Sunday, December 09, 2007

Book Review: Notable Muslims: Muslim Builders of World Civilisation and Culture

Book review: The achievement of Ahmed Rashid by Khaled Ahmed
Daily Times, December 9, 2007

Notable Muslims: Muslim Builders of World Civilisation and Culture
by Natana Delong-Bas Oneworld Oxford 2006

The book, conceived in 2001, looks at what it thinks are ‘notable Muslims’ at the national and international levels, domestically and as expatriates, contributing to a better understanding of Islam in the West and to the integration of the Muslims living in the Western world. It has 15 percent people drawn from history and 85 percent drawn from today’s world. There are royals, commoners, civilians, government functionaries and dissidents, athletes, businessmen, economists, entertainers, human rights activists, journalists, politicians, theologians, etc, a bunch of one hundred personalities, most of whom will not find approval in the Islamic world of today because of their heretical beliefs.

More about the selection criterion before we discuss the book. Of the contemporary entries, 25 percent are educated in Europe and 54 percent in America. If you put America and Europe together as West then you have 78 percent of the 85 entries educated in the West, including Benazir Bhutto who was educated in Europe and in America. (Ms Bhutto is together with Tancu Ciller of Turkey and Hasina Wajed of Bangladesh.) This said, let’s look at the entries. Both Imran Khan and Jemima Khan are included as Muslims in the book.

There are interesting people like Shazia Mirza the stand-up British comedienne and Kareem Abdul Jabbar the basketball genius from Harlem born to parents from the Caribbean. There is of course the great Muslim Nobel Laureate Abdus Salam who is not recognised as a Muslim in Pakistan — the police rubbed off ‘Muslim’ from his grave in Pakistan — but the world thinks him one. Neguib Mahfouz is the second Muslim Nobel Laureate (1988) in the book, but he too was stabbed by an Islamist in Cairo for not being Islamic enough. Muhammad Yunus of Bangladesh is the third Muslim Nobel Laureate in the book.

From the ancient world you have Ibn Battuta, the great traveller, Al Beruni the first encyclopaedist, Ibn al Haytham (d.1040), father of modern optics, Salahuddin Ayyubi, Suleiman the Magnificent, Nasir Al Tusi, Al Khwarizmi and Jalaluddin Rumi. The people not too liked are there too. Farooq Kathwari with his new ideas on Kashmir has been allowed to fall through the cracks in India and Pakistan. Fatima Mernissi and Nawal Al Saadhawi are included to embarrass a Muslim world suddenly gone over to a strict brand of Islam no longer willing to accept scholarly challenges. Notable Muslims are all there, but does the Muslim world accept them? The men the Muslim world likes today, and retrospectively in the past, are the sort that the world is not willing to accept.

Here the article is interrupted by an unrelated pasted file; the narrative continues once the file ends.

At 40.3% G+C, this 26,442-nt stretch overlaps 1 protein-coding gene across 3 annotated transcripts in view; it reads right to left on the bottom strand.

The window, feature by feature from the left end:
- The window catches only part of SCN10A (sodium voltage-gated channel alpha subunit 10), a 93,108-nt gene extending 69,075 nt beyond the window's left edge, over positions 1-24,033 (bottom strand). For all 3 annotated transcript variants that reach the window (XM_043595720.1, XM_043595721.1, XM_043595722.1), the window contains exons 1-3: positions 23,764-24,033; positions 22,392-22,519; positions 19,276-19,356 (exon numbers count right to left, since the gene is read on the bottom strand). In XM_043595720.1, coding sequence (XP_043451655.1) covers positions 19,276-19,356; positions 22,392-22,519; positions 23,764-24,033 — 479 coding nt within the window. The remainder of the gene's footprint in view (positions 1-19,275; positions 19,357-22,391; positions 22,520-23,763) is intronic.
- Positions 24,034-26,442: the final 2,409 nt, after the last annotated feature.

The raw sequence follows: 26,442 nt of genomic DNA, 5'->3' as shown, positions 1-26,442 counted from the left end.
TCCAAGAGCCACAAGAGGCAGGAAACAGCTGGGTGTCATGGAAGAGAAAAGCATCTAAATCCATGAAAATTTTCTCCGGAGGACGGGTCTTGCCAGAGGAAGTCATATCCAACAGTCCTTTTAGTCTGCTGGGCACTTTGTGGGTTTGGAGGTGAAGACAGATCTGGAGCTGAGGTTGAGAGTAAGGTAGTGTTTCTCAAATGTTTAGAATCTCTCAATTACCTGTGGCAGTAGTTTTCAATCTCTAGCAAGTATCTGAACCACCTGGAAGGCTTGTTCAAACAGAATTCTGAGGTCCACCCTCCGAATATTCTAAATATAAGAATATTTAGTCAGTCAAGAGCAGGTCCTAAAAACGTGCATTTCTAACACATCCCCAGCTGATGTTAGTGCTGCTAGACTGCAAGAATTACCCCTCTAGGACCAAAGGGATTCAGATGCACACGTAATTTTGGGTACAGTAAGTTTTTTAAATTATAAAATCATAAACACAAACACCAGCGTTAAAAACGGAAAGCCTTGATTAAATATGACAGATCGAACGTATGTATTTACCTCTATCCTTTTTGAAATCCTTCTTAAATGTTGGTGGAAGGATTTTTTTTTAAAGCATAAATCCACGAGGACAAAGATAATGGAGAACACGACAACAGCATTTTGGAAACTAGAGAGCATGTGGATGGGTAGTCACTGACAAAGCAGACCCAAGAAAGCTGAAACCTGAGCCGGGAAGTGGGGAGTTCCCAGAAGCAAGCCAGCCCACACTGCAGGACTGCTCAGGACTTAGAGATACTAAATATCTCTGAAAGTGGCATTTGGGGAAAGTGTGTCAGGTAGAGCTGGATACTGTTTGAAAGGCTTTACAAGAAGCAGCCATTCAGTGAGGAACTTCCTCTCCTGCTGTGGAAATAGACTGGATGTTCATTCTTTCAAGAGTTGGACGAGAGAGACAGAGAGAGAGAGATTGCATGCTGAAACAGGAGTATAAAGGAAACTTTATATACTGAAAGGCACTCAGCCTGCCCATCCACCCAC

Pakistani journalist and author Ahmed Rashid has been listed in the book as a notable Muslim. The reviewer of this book has to report a personal experience. Ahmed Rashid in his book on the Taliban disclosed that, in 1998, Pakistan spent 30 million dollars on ‘micro-managing’ the Taliban, which contained a secret budget of 6 million dollars as salaries to the Taliban administration. When I approached a friend in the Foreign Office in Islamabad on the subject there was an immediate denial followed by an objection to Rashid’s ‘careless and irresponsible’ bandying of accusations when it came to Afghanistan. I must confess I was convinced. But in 2007 when the US State Department declassified some of its Islamabad embassy despatches, I found the money clearly mentioned there!

Ahmed Rashid (born 1948) began his career as a journalist in 1978, writing for the Far Eastern Economic Review, The Telegraph in London and The Nation in Lahore. Rashid reported the Afghan war and bravely stepped into Central Asia as it detached itself from the Soviet state and began to be viewed as an attraction by the jihadi ISI chiefs in Islamabad. He saw Islam as the rising force in the region, his reporting giving him the accumulated wisdom that produced the first post-Soviet glimpse into Central Asia in his book Resurgence of Central Asia: Islam or Nationalism (1995). Anyone who denies that there are Central Asians in Waziristan today should read his book. He talked about Tahir Yuldashev and his movement when not even the experts knew his name.

He followed it with another book Taliban: Militant Islam Oil and Fundamentalism in Central Asia (2000) gleaned from his reporting that clearly warned of the coming danger to world peace from the region. This is the book that became the bestseller after 9/11 when the world wanted to know about the medieval-looking Islamic warriors who had gestated the ambition to attack the United States. Translated into 22 languages, the book sold 1.5 million copies and is being used as a course book in more than 220 American schools and universities. It was on the bestseller lists for a long time and won the British-Kuwait Middle East Studies Book Prize in 2001.

Other books have followed. Islam and Central Asia: An Enduring Legacy or an Evolving Threat (2000), Jihad: the Rise of Militant Islam in Central Asia (2002) have made him an international expert on the region, invited to the Soros Foundation, to the Davos World Economic Forum and International Committee of the Red Cross. He is not the most favoured journalist in Pakistan because he formally asked Pakistan to apologise for the excesses its intervention in Afghanistan committed against the Afghan nation, but he received the Nisar Omani Award for Courage in Journalism from the Human rights Commission of Pakistan in 2001. There are not many great journalists in the history of Pakistan, but one can start with him as an example.

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